Karen Armstrong looks at religion’s role in the 21st century: Will its dogmas divide us? Or will it unite us for common good? She reviews the catalysts that can drive the world’s faiths to rediscover the Golden Rule.
Why you should listen:
Religious thinker Karen Armstrong has written more than 20 books on faith and the major religions, studying what Islam, Judaism and Christianity have in common, and how our faiths shaped world history and drive current events. Armstrong’s 2008 TED Prize wish asks us to help her assemble the Charter for Compassion, a document around which religious leaders can work together for peace. In late fall 2008, the first draft of the document was written by the world, via a sharing website.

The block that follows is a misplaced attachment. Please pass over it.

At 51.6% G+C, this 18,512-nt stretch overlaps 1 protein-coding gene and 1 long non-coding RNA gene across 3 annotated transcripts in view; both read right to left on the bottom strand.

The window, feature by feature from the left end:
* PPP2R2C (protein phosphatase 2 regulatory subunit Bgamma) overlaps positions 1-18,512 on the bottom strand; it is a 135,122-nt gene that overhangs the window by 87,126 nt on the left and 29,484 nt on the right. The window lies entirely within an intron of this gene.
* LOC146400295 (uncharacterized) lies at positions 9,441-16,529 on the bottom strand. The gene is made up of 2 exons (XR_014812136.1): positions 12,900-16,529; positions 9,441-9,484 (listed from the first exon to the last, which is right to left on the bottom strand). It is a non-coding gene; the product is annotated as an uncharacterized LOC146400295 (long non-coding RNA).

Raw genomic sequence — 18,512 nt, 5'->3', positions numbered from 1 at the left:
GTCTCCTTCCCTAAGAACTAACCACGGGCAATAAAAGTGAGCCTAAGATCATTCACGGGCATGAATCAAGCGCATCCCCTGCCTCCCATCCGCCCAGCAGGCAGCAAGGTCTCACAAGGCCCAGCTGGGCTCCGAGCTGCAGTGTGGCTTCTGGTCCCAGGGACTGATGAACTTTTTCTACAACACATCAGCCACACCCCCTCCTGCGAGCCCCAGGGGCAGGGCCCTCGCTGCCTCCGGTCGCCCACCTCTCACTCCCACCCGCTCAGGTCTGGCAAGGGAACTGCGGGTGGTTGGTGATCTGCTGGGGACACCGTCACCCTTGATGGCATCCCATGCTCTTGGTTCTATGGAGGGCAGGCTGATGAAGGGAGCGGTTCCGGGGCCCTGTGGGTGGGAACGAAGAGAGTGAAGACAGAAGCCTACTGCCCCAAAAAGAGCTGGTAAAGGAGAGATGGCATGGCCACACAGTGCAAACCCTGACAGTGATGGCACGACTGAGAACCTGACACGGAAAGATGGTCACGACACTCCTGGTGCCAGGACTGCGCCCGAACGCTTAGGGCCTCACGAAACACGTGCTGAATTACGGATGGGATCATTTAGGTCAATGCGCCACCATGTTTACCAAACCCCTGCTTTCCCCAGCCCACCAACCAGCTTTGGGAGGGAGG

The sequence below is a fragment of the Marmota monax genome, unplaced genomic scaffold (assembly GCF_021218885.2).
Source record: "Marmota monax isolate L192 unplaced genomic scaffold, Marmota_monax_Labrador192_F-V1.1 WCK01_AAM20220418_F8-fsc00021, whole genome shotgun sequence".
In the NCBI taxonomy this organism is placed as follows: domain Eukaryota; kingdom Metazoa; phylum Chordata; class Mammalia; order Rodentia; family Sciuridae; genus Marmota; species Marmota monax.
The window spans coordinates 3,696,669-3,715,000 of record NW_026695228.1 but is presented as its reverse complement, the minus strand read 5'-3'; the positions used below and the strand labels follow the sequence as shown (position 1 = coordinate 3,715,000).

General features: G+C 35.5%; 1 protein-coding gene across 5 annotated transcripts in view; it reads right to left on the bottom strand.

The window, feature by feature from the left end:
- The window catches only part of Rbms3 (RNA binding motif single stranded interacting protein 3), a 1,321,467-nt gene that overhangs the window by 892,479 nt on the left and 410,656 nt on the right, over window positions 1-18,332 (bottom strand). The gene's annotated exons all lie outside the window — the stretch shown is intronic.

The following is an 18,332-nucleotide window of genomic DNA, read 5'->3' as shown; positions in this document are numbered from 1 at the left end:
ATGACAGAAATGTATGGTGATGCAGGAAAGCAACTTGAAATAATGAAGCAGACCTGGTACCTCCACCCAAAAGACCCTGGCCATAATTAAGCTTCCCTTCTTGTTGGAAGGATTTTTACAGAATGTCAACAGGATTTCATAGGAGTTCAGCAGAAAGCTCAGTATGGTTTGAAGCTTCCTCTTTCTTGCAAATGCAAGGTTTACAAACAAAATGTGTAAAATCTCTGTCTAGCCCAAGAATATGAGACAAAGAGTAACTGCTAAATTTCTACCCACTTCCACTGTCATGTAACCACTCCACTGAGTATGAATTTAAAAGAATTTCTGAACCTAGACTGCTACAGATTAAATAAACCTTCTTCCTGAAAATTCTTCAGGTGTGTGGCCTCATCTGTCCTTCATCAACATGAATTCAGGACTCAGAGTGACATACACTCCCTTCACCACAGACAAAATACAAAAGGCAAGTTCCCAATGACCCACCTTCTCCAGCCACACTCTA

Who is she:
A former nun, Armstrong has written two books about this experience: Through the Narrow Gate, about her seven years in the convent, and The Spiral Staircase, about her subsequent spiritual awakening, when she developed her iconoclastic take on the major monotheistic religions — and on the strains of fundamentalism common to all. She is a powerful voice for ecumenical understanding.
1 Give your own definition of the golden rule and provide an example.
2 What does she often hear when religious leaders meet for a discussion?
3 Why does Armstrong have a sense of urgency about compassion?
4 What does Armstrong think has gone wrong with religion?
5 Armstrong thinks that there is something dividing us from one another. What is it?
6 She quotes C.S.Lewis speaking about love. What is the gust of the quote?